Malaysian Night brings together students from neighboring Kansas universities


Brian Hayes

Vietnamese Student Association performs the Fan Dance during the Malaysian Night held in Beggs Ballroom. (April 22, 2017)

The words “Sehati Sejiwa”— “one heart, one soul”— spelled out in golden balloon letters set the tone for the statewide Malaysian Night hosted in the RSC’s Beggs Ballroom Saturday night.

The evening was the result of a collaborated effort between WSU, KU, and KSU students and attracted a total of 232 guests, said Fiona Kee, secretary of the associated Malaysian students of Wichita. Kee is also a reporter for The Sunflower.

The event was the first of its kind.

The event showcased traditional Malaysian music performances and colorful dances, including a traditional lion dance. The playing of both the Malaysian and American national anthems kicked off the night.

The event featured Malaysian ambassador to the U.S. Tan Sri Dr. Zulhasnan Rafique as a guest speaker, who flew in from Washington, D.C., to attend the event, Kee said. He said it was his first time visiting Kansas and admired Wichita’s “homely feeling” and the sense of closeness in the community.

“The (Malaysian) community has grown significantly,” said Aashvinder Randhawa, who graduated from WSU in 2013 with a degree in aerospace engineering after leaving Malaysia to attend college in 2010.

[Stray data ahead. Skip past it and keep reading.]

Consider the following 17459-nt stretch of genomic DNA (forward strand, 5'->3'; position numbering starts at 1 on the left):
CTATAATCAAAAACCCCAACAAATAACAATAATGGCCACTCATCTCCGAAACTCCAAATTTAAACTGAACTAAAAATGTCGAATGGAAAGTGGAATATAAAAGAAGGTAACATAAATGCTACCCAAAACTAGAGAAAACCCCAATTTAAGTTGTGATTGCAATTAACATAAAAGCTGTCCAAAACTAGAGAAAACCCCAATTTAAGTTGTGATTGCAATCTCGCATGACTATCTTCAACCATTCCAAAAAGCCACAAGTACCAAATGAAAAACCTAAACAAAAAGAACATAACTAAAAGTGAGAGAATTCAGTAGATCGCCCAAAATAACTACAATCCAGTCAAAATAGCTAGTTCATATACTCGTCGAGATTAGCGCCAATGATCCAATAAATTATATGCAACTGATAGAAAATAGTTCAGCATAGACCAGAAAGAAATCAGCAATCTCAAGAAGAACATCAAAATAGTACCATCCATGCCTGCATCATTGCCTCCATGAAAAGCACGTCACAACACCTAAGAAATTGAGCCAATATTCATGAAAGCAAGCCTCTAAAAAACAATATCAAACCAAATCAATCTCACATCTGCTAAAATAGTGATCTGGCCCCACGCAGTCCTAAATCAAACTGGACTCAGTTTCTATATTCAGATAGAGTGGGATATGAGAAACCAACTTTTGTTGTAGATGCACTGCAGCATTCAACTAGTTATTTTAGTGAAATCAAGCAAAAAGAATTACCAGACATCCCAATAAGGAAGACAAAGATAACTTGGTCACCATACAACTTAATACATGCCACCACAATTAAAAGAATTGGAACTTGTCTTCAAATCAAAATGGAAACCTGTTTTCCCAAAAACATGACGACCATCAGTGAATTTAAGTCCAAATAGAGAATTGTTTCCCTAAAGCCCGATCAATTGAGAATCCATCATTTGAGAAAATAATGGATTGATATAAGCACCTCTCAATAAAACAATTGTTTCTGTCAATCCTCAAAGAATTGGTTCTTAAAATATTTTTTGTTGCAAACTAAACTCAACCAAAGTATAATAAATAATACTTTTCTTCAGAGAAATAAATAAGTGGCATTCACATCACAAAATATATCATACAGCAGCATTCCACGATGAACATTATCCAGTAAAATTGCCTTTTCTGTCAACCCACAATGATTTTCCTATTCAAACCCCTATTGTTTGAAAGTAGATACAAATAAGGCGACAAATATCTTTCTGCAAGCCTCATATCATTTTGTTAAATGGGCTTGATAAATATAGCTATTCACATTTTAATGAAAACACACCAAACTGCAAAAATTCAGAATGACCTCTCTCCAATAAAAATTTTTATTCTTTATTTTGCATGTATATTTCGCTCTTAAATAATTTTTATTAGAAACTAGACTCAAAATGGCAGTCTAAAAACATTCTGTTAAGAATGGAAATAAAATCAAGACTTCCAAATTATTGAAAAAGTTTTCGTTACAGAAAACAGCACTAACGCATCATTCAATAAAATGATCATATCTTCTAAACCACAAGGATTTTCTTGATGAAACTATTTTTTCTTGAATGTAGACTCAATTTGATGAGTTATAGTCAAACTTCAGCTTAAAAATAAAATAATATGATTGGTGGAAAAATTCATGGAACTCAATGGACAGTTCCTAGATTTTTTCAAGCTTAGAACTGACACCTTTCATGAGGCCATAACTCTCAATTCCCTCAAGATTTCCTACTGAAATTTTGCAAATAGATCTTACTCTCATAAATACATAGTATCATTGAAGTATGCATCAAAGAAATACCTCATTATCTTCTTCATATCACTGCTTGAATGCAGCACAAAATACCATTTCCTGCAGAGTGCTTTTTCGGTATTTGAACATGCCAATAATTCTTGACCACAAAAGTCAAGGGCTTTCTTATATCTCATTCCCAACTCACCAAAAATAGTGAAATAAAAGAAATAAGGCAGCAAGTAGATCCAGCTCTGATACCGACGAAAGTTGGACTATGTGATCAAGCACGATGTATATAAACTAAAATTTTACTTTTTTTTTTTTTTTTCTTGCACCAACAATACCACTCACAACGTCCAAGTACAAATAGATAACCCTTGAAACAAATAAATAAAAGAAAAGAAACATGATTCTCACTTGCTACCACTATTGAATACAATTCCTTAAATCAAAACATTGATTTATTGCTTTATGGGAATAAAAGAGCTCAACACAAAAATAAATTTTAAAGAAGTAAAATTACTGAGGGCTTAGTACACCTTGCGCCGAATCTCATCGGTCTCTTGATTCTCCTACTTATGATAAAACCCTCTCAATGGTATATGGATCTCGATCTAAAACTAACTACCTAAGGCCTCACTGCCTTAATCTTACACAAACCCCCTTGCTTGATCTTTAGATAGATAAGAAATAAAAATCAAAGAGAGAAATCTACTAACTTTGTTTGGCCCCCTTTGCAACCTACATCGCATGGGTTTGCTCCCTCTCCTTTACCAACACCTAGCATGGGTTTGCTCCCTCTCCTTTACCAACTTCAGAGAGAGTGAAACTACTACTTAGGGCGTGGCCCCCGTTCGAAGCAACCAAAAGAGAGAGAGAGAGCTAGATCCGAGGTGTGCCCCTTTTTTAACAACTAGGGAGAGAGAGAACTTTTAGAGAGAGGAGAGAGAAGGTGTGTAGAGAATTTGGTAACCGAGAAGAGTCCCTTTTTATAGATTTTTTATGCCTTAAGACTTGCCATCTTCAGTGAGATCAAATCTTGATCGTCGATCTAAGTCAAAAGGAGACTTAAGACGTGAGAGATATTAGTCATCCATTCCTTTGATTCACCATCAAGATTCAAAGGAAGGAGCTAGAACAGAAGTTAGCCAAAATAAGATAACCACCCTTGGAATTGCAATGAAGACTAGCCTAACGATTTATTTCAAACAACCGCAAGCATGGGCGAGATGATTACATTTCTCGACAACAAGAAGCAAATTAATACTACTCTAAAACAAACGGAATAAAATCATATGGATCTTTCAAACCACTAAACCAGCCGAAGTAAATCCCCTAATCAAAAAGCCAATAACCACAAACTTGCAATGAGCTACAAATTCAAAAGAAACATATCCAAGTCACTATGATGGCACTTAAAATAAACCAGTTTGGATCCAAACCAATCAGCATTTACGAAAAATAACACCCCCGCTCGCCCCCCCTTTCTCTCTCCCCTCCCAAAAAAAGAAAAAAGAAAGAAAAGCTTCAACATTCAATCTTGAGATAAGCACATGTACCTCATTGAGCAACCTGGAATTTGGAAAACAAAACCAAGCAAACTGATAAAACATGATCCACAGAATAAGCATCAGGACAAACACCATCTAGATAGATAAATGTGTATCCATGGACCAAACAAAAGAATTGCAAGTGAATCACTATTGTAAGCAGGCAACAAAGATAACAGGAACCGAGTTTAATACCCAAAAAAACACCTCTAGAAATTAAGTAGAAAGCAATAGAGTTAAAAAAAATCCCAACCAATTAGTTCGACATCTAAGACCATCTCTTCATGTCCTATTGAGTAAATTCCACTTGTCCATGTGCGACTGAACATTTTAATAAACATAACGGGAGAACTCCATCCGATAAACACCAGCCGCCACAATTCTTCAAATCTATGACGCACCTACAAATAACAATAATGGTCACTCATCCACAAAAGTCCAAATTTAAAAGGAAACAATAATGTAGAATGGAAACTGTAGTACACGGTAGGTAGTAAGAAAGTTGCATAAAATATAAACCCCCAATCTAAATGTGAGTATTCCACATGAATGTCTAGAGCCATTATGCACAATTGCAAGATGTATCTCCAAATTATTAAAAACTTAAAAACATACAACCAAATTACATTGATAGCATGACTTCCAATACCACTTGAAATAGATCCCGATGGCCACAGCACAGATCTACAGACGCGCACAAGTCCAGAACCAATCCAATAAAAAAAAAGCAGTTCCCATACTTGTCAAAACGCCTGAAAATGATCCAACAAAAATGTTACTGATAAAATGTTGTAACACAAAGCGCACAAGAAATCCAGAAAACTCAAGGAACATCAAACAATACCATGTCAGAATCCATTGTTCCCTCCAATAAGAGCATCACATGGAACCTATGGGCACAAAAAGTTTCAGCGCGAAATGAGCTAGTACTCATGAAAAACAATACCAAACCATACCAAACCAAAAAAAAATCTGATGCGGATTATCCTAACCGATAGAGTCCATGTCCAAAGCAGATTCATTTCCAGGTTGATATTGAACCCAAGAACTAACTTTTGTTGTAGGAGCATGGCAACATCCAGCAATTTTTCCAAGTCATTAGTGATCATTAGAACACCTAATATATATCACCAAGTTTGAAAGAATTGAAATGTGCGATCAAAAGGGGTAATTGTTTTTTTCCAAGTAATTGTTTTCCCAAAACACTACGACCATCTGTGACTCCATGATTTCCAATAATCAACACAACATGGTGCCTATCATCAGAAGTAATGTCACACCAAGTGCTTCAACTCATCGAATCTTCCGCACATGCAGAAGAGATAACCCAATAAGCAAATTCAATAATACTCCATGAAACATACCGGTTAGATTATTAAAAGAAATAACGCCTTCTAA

In addition to traditional Malaysian music, popular American songs were performed.

“We have an element of American in us already when we come here,” Randhawa said.

Jonathan John, a student from Malaysia who graduated last semester, said there were around 70 Malaysian students at WSU.

“It was a great effort put together to unite Malaysians from all parts of Kansas,” John said.

The phrase “a nation in unity” was reiterated by speakers throughout the event.

Jonathan John, a Malaysian student who graduated last semester, said race often draws a dividing line in Malaysian society that is felt even in the United States.

“One thing sometimes we struggle with is the racial separation because there’s Indian, Chinese, Malay in Malaysia. it’s a multiracial country,” John said.

He said events like this help bring about a sense of community for Malaysian students despite their differences.

“Events like this break the barrier,” John said. “You come together, you speak together, you hang out together.”